More fundamentally, this transformation may be changing the model of what it takes to succeed in presidential politics. Since the first televised debate between John F. Kennedy and Richard Nixon in 1960, and the rise of the 30-second TV commercial later in that decade, the ability to communicate effectively on television has arguably been the key to winning the White House; a close second has been the ability to tap big donors for the money to air plenty of TV ads. Those traits remain enormously valuable today.The concrete elements of this are familiar to most SotH and blog readers in general; online social networking, blogging, small online donations, etc. I'm not convinced that this is new, as I agree with Yglesias that Dean was doing a lot of this back in 2004. But Obama's people have married it with other campaigning techniques that Dean hadn't, including some that didn't really exist yet. Facebook and YouTube were around in 2004, but they weren't the behemoths we see today.
But now the ability to inspire large numbers of supporters to work on your behalf—by contributing financially, participating in outreach programs organized by the campaign, or informally talking to friends and family—is joining and, perhaps, eclipsing those television-inspired skills in importance. The change is still incipient, but the unprecedented scale of the Clinton-Obama race suggests that presidential politics may be moving from the television-based network era to an Internet-based networked era in which candidates who can attract and inspire vast networks of supporters will enjoy potentially decisive advantages over those who cannot.
Many observers in both parties think that Obama has seized the advantage over Clinton and moved to the brink of winning their party’s nomination largely because he has aligned his campaign with the bottom-up principles of the networked era, while Clinton initially sought to run a more traditional, top-down campaign. Obama’s success against a rival who began the race with overwhelming advantages by most customary yardsticks—name identification, support from elected officials, and the backing of an established nationwide roster of donors—may go down in history as the tipping point in the way that presidential campaigns are organized and executed.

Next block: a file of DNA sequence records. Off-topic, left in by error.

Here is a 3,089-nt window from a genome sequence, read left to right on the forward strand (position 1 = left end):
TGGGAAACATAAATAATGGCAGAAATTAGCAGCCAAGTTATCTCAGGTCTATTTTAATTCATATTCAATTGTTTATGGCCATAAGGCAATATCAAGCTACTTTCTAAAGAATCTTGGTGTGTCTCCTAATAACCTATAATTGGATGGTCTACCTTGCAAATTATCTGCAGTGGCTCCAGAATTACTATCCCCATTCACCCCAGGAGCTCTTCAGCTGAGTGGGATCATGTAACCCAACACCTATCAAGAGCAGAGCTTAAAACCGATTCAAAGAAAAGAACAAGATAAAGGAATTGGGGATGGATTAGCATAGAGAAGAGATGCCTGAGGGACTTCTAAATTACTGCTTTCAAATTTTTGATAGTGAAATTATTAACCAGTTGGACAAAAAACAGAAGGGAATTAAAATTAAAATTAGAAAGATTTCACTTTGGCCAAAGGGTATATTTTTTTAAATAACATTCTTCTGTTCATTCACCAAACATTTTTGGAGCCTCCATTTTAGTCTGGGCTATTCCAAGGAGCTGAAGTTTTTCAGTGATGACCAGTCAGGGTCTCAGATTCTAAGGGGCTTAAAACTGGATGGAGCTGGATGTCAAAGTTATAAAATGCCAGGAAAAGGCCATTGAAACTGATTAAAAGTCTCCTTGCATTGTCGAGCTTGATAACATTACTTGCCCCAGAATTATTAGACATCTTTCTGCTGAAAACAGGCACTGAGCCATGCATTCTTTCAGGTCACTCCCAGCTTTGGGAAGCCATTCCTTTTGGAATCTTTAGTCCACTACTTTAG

“I actually believe the Clinton campaign will be the last top-down campaign on the Democratic side,” says Joe Trippi, the veteran Democratic organizer who ran Howard Dean’s presidential campaign in 2004 and John Edwards’s effort this year. “Candidates are going to come into this understanding that they’ve got to figure out ways to be a bottom-up campaign and to make people understand that, ‘yes, you have a voice, and I want you to use your voice.’ ”
Plus, there's one other factor you can't ignore: Obama has pretty much sewn up the nomination, barring a fantastic reversal. Dean used these techniques, but Obama is winning with them. Can't argue with that.
What grabs me about this whole thing is that it may well diminish the importance of television. If it does that, then politics as a whole might be better off. A political landscape that has less to do with silly attack ads, immense lobby dollars and media consultants than activist social networking and small citizen donations? Oh HELL yes, give me some of that.
(And here's another open letter to the Liberals, because I do enjoy these. You functioned as a nearly activist-free, base-free, brokerage party of power for decades. You did it because that's how politics worked. Guess what? That's now officially irrelevant. That base you've been famously neglecting are the only ones who can rescue you.
Not the various former leadership candidates who are still jockeying for power. Not new advertising strategies. Not a new policy document. Certainly not Whatzisname and his 20th century attitudes towards 21st century technology. Nope. You need that base, and you have to give them a reason to care. The Conservative base cares. The NDP base cares. The Bloc base cares. What about yours?)